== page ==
The concept of zombies existed long before 1968.
The first known film related to zombies was actually released in 1932, which was “White Zombie.” However, the zombies at that time were more related to magic and voodoo and it wasn’t until the late 60s that the modern zombie movie was created.
It was all thanks to George A. Romero (Feb. 4, 1940-July 16, 2017) who came along and thrust the genre in a whole new direction with the film “Night of the Living Dead.” Romero’s indie film, which introduced the concept of a plague that turns people into flesh eating zombies, didn’t just create a new idea for filmmakers to use, though.
Continue reading “Halloween Horror Fest 2017: Honoring George A. Romero”
While every year produces an awards season, there are summer movies that happen to go overlooked during that time period. So, I’ve taken it upon myself over the last few years to give credit to what the summer had to offer.
Continue reading “2017 Summer Movie Awards”
The Academy Award for Best Documentary has five nominees, but the competition has more or less narrowed to two.
The pair of candidates includes “13th” and “O.J.: Made in America.” In both films, race is a central matter that’s deeply explored and well connected to their respective core subjects.
Continue reading “Oscar Docs: A Look At The Front-Runners “13th” And “Made In America””
When the subject of Jack Nicholson’s performance in “The Shining,” many think of the iconic scene of his character saying “Here’s Johnny.”
While it’s an iconic moment, though, it’s just a single part in one of the most thrilling pieces of acting to put to screen.
Similar to how I gave credit to Alfred Hitchcock when I did the write-up on Anthony Perkins’ performance in “Psycho,” I also have to give recognition to Director Stanley Kubrick.
Continue reading “Halloween Horror Fest 2016: Honoring Jack Nicholson’s performance”
Of all the horror/thriller performances I’m looking at this October, Anthony Perkins’ in “Psycho” is arguably the best.
Credit for the 1960 masterpiece also has to obviously go to the brilliant direction of Alfred Hitchcock as well as Janet Leigh who played Marion. However, it’s undeniable that Perkins’ acting was an integral part of making this a film for the ages.
Continue reading “Halloween Horror Fest 2016: Honoring Anthony Perkins’ performance”
Just a warning to start, this post will have spoilers.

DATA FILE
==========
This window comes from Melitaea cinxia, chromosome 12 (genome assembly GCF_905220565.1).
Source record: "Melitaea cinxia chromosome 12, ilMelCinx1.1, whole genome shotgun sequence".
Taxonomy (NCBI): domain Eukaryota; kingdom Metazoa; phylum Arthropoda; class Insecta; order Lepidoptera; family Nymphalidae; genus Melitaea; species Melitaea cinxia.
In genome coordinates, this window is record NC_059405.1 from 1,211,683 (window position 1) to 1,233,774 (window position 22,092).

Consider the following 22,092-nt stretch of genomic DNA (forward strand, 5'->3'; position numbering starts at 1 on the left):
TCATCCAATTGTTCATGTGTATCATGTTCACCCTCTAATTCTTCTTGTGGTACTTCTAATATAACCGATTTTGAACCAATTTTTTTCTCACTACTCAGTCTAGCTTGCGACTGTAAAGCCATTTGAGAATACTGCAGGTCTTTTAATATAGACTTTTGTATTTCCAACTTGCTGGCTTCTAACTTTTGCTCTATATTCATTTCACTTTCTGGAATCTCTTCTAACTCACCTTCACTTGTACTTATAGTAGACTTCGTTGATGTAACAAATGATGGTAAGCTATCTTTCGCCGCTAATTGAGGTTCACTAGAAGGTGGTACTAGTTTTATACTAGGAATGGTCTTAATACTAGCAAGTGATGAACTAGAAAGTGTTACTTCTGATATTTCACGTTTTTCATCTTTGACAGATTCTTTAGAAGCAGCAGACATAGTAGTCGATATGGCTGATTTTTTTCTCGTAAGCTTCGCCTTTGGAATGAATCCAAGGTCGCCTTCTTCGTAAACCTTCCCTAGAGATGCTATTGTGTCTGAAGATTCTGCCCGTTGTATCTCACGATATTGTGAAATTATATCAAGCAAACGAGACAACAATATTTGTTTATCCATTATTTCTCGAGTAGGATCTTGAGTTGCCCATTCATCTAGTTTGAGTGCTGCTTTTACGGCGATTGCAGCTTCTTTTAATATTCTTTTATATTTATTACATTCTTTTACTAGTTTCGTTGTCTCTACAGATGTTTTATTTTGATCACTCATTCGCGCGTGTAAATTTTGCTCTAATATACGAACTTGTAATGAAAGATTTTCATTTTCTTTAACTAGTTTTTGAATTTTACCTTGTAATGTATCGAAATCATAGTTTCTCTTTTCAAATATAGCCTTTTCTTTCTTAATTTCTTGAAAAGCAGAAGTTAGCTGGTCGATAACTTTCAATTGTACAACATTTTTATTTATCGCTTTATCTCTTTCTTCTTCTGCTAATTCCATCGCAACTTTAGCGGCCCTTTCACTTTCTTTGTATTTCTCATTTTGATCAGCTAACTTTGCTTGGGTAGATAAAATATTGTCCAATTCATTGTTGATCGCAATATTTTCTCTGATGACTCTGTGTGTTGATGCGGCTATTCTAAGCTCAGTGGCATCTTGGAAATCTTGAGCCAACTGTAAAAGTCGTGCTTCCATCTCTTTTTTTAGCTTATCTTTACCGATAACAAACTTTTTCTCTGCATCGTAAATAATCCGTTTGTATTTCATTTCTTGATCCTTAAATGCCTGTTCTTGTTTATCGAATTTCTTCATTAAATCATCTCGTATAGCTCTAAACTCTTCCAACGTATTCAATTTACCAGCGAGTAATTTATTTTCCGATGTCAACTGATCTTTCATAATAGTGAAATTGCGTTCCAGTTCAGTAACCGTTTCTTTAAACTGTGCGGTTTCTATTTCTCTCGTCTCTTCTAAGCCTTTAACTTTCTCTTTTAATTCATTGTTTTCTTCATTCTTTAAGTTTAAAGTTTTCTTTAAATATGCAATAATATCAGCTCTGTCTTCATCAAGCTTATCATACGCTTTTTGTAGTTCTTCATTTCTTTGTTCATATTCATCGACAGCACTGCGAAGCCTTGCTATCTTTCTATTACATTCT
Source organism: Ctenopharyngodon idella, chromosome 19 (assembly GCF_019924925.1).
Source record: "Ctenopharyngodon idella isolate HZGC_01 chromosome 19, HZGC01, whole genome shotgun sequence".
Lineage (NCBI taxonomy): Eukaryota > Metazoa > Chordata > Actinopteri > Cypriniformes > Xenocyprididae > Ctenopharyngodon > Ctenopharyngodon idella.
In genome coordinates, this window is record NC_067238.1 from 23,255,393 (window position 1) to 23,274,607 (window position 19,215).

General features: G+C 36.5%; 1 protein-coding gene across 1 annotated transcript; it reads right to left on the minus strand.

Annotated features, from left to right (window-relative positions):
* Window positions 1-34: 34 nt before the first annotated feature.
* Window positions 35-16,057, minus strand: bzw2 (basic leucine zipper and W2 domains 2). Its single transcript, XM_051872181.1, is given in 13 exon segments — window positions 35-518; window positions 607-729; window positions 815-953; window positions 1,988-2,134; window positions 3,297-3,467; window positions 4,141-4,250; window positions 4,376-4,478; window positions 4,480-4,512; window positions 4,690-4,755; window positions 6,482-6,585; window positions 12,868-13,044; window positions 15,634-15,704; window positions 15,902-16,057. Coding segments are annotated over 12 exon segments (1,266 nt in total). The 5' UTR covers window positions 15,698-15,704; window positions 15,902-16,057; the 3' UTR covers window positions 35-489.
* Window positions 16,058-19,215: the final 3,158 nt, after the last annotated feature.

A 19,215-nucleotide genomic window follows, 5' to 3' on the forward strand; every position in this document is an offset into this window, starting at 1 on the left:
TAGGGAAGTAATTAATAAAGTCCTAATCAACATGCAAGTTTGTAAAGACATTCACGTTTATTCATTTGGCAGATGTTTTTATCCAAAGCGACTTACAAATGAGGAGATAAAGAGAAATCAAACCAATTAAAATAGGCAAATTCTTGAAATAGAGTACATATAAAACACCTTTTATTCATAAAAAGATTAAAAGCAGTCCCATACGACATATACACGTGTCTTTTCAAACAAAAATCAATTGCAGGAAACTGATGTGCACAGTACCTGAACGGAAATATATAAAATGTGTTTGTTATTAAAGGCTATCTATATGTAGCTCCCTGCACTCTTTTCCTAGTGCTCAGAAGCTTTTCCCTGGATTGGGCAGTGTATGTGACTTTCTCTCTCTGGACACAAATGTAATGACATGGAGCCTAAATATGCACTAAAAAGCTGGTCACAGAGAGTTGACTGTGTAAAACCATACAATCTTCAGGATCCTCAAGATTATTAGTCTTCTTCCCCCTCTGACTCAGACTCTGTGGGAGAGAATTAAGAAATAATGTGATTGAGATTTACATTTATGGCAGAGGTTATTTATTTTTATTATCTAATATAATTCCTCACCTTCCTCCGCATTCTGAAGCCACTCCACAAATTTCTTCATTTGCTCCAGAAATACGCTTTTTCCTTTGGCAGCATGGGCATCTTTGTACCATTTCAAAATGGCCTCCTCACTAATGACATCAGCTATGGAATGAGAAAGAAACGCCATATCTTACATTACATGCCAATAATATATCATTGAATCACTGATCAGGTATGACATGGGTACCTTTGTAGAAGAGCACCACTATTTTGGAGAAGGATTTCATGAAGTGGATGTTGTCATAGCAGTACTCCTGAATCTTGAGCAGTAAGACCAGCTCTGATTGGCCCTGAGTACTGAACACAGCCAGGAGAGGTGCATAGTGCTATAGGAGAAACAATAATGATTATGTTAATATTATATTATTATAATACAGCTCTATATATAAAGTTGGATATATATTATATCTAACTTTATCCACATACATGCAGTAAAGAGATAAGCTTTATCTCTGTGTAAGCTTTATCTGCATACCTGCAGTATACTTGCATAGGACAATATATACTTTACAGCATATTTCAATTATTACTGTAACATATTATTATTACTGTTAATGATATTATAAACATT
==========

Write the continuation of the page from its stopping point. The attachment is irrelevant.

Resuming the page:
Like “The Exorcist,” “Carrie” was a 1970s horror flick that managed to snag some attention from the Oscars, something that’s become rare in today’s award season.
In this case, both lead actresses Piper Laurie and Sissy Spacek were nominated for their performances in the 1976 adaptation of the Stephen King novel. Looking back at the picture, there’s no doubt that both women deserved the nominations.
Continue reading “Halloween Horror Fest 2016: Honoring the performances of Piper Laurie and Sissy Spacek”
Hello movie fans and welcome to the first installment of Halloween Horror Fest, a month long special on Matthew Liedke on Film all about the genre that’s around to create chills and thrills.
For this year’s HHF, I’ll be looking back at horror movie performances and celebrating the best of the best. This will go over what makes them good, memorable and in some cases downright award worthy.
Continue reading “Halloween Horror Fest 2016: Honoring Lugosi and Lee”
Sometimes the summer provides some of the best movie moments of the year, but they often go overlooked during award season. So, to make up for it, I’ve come up with the Summer Movie Awards, giving credit to flicks that come out in the warmest months.
Continue reading “2016 Summer Movie Awards”
After a drive from Bemidji, Minn., through the rain and snow yesterday, I finally arrived in Fargo for the city’s 16th annual Film Festival.
Thursday marked the first time since 2012, during my last semester at Minnesota State University in Moorhead right across the Red River from Fargo, that I had gone to the festival and it was great to be back.
Continue reading “Fargo Film Festival 2016 Highlights”
To say that Director Uwe Boll has had a rocky career would be an understatement. Boll has helmed multiple films, many of which based off video games, and they have been critically panned, often times heavily.
My most memorable experience with Boll’s work was 2005’s “Alone in the Dark” which I watched in the theater, and like his other films, this one was a mess.
Continue reading “Halloween Horror Fest 2015: Uwe Boll’s disaster, ‘Alone in the Dark’”